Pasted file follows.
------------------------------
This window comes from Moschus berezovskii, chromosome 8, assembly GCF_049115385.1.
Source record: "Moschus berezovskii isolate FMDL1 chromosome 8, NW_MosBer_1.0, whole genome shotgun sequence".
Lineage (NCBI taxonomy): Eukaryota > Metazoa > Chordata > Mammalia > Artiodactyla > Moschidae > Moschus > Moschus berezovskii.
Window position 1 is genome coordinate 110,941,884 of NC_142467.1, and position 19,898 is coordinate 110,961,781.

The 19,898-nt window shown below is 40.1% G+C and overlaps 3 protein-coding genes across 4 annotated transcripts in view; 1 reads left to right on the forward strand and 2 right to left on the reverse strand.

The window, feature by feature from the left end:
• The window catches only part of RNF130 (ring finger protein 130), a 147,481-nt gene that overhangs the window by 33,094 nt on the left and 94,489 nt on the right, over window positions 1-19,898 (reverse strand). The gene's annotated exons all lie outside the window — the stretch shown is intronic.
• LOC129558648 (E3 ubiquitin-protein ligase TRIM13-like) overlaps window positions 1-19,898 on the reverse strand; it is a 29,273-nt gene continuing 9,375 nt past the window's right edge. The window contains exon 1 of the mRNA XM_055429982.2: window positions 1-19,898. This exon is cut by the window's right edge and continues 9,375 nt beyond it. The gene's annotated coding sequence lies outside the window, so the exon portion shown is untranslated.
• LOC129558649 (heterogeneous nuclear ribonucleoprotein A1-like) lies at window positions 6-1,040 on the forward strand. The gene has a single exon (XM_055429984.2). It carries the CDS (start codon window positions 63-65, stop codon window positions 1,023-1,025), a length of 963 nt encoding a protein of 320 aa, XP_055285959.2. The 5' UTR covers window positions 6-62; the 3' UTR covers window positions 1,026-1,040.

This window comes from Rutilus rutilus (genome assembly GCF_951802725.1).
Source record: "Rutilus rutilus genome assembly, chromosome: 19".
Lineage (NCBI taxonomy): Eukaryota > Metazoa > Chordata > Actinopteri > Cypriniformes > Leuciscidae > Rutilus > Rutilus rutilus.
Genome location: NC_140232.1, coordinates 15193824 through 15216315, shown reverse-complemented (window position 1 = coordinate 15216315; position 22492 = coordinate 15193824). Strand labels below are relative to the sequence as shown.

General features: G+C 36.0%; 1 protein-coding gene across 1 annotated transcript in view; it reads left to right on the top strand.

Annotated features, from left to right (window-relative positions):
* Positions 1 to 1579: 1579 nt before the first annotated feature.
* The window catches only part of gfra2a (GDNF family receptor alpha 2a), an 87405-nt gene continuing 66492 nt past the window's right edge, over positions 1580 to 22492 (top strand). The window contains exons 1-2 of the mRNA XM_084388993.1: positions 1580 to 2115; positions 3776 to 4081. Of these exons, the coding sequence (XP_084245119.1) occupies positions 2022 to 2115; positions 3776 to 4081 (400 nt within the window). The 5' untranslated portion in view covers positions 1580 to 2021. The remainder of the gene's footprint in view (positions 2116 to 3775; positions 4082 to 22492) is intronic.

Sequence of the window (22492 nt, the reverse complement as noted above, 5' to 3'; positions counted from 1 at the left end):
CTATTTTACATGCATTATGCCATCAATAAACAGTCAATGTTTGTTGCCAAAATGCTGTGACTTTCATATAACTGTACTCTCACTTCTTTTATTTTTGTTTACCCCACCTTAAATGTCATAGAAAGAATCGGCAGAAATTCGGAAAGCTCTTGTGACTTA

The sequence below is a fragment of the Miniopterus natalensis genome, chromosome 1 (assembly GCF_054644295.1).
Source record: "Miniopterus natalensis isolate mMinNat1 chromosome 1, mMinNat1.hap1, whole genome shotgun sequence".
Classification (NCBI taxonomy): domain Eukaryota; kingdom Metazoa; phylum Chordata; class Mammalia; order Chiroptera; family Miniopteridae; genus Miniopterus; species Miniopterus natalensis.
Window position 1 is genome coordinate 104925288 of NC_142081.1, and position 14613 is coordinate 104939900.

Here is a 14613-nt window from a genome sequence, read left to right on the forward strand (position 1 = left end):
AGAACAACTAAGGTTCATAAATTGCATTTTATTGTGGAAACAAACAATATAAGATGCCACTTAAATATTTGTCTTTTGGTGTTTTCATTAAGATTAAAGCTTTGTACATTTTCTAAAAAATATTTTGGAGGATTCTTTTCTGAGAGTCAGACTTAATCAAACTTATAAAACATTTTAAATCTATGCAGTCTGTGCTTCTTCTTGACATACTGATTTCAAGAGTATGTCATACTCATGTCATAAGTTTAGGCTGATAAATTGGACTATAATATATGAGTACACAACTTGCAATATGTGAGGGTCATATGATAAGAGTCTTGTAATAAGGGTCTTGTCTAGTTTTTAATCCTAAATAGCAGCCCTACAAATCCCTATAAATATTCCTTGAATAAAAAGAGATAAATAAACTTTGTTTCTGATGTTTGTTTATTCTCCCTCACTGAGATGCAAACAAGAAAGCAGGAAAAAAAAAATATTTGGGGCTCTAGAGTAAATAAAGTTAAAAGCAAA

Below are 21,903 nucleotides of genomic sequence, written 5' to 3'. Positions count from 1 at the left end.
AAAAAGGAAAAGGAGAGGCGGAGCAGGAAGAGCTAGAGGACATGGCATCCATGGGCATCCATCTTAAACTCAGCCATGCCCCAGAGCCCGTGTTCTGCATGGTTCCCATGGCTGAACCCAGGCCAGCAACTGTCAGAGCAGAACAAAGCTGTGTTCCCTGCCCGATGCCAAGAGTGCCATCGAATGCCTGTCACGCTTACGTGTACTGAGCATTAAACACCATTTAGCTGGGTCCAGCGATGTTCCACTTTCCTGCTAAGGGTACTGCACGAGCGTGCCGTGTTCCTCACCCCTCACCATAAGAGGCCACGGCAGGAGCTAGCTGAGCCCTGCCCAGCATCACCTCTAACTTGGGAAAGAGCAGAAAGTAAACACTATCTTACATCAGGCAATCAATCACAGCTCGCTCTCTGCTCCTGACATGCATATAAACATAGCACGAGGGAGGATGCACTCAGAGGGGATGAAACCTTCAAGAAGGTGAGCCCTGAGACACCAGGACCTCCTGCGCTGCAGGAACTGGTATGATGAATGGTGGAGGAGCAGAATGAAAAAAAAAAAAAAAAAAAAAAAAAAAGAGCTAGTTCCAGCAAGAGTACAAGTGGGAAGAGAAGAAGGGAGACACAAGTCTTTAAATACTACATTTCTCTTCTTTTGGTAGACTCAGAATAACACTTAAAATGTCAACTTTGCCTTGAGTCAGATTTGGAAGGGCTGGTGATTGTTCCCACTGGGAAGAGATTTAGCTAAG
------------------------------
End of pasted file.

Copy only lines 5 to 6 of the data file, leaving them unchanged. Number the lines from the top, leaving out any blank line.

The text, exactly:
The 19,898-nt window shown below is 40.1% G+C and overlaps 3 protein-coding genes across 4 annotated transcripts in view; 1 reads left to right on the forward strand and 2 right to left on the reverse strand.

The window, feature by feature from the left end: